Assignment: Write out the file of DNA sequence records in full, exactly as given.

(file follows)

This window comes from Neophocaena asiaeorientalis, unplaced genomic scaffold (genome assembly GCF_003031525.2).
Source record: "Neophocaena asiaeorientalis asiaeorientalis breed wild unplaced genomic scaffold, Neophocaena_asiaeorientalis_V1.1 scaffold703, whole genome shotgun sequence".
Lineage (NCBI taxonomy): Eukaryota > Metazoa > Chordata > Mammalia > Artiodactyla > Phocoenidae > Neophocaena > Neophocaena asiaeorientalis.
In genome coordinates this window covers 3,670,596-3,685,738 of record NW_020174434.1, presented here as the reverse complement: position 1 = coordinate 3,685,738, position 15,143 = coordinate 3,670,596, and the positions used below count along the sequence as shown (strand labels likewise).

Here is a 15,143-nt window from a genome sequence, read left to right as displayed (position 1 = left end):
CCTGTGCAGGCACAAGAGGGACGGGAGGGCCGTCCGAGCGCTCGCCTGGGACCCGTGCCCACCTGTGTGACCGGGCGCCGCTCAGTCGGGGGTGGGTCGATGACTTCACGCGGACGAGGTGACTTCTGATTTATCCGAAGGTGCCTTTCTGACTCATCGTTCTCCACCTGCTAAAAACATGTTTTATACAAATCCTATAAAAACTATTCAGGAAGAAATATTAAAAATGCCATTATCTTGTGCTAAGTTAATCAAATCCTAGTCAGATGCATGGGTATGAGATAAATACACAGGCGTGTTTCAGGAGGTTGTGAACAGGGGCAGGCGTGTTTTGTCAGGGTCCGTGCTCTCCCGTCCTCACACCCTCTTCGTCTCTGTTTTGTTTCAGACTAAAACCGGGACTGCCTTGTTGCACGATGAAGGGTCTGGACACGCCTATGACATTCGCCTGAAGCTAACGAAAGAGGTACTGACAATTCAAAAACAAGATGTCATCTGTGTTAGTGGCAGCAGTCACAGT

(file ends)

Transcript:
This window comes from Neophocaena asiaeorientalis, unplaced genomic scaffold (genome assembly GCF_003031525.2).
Source record: "Neophocaena asiaeorientalis asiaeorientalis breed wild unplaced genomic scaffold, Neophocaena_asiaeorientalis_V1.1 scaffold703, whole genome shotgun sequence".
Lineage (NCBI taxonomy): Eukaryota > Metazoa > Chordata > Mammalia > Artiodactyla > Phocoenidae > Neophocaena > Neophocaena asiaeorientalis.
In genome coordinates this window covers 3,670,596-3,685,738 of record NW_020174434.1, presented here as the reverse complement: position 1 = coordinate 3,685,738, position 15,143 = coordinate 3,670,596, and the positions used below count along the sequence as shown (strand labels likewise).

Here is a 15,143-nt window from a genome sequence, read left to right as displayed (position 1 = left end):
CCTGTGCAGGCACAAGAGGGACGGGAGGGCCGTCCGAGCGCTCGCCTGGGACCCGTGCCCACCTGTGTGACCGGGCGCCGCTCAGTCGGGGGTGGGTCGATGACTTCACGCGGACGAGGTGACTTCTGATTTATCCGAAGGTGCCTTTCTGACTCATCGTTCTCCACCTGCTAAAAACATGTTTTATACAAATCCTATAAAAACTATTCAGGAAGAAATATTAAAAATGCCATTATCTTGTGCTAAGTTAATCAAATCCTAGTCAGATGCATGGGTATGAGATAAATACACAGGCGTGTTTCAGGAGGTTGTGAACAGGGGCAGGCGTGTTTTGTCAGGGTCCGTGCTCTCCCGTCCTCACACCCTCTTCGTCTCTGTTTTGTTTCAGACTAAAACCGGGACTGCCTTGTTGCACGATGAAGGGTCTGGACACGCCTATGACATTCGCCTGAAGCTAACGAAAGAGGTACTGACAATTCAAAAACAAGATGTCATCTGTGTTAGTGGCAGCAGTCACAGT